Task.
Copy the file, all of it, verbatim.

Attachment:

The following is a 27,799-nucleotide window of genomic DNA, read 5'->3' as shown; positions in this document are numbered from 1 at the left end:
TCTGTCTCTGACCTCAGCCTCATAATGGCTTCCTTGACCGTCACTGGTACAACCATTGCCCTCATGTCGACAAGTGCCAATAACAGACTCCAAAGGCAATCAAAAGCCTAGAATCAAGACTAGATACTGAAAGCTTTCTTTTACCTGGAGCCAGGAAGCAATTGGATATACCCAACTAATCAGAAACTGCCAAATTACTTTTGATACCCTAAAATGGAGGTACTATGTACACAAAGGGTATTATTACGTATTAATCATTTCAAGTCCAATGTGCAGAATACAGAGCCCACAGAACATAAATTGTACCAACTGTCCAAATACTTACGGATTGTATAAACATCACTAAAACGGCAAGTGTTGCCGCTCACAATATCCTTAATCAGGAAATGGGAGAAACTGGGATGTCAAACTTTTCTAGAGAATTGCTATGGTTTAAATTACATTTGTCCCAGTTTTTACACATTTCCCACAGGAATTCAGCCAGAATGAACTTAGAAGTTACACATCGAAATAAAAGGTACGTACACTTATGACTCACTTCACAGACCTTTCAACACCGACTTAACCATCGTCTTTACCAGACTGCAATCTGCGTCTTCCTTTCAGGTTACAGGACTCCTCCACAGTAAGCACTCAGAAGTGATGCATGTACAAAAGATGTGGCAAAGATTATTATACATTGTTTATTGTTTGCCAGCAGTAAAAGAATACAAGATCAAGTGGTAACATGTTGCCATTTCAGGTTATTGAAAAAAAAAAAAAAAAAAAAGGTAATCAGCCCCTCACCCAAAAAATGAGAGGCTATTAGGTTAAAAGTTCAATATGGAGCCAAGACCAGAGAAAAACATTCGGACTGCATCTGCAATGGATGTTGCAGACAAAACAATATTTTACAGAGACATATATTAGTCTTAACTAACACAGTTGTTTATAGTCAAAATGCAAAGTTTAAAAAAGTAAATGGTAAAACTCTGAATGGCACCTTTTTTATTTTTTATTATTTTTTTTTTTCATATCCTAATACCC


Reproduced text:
The following is a 27,799-nucleotide window of genomic DNA, read 5'->3' as shown; positions in this document are numbered from 1 at the left end:
TCTGTCTCTGACCTCAGCCTCATAATGGCTTCCTTGACCGTCACTGGTACAACCATTGCCCTCATGTCGACAAGTGCCAATAACAGACTCCAAAGGCAATCAAAAGCCTAGAATCAAGACTAGATACTGAAAGCTTTCTTTTACCTGGAGCCAGGAAGCAATTGGATATACCCAACTAATCAGAAACTGCCAAATTACTTTTGATACCCTAAAATGGAGGTACTATGTACACAAAGGGTATTATTACGTATTAATCATTTCAAGTCCAATGTGCAGAATACAGAGCCCACAGAACATAAATTGTACCAACTGTCCAAATACTTACGGATTGTATAAACATCACTAAAACGGCAAGTGTTGCCGCTCACAATATCCTTAATCAGGAAATGGGAGAAACTGGGATGTCAAACTTTTCTAGAGAATTGCTATGGTTTAAATTACATTTGTCCCAGTTTTTACACATTTCCCACAGGAATTCAGCCAGAATGAACTTAGAAGTTACACATCGAAATAAAAGGTACGTACACTTATGACTCACTTCACAGACCTTTCAACACCGACTTAACCATCGTCTTTACCAGACTGCAATCTGCGTCTTCCTTTCAGGTTACAGGACTCCTCCACAGTAAGCACTCAGAAGTGATGCATGTACAAAAGATGTGGCAAAGATTATTATACATTGTTTATTGTTTGCCAGCAGTAAAAGAATACAAGATCAAGTGGTAACATGTTGCCATTTCAGGTTATTGAAAAAAAAAAAAAAAAAAAAGGTAATCAGCCCCTCACCCAAAAAATGAGAGGCTATTAGGTTAAAAGTTCAATATGGAGCCAAGACCAGAGAAAAACATTCGGACTGCATCTGCAATGGATGTTGCAGACAAAACAATATTTTACAGAGACATATATTAGTCTTAACTAACACAGTTGTTTATAGTCAAAATGCAAAGTTTAAAAAAGTAAATGGTAAAACTCTGAATGGCACCTTTTTTATTTTTTATTATTTTTTTTTTTCATATCCTAATACCC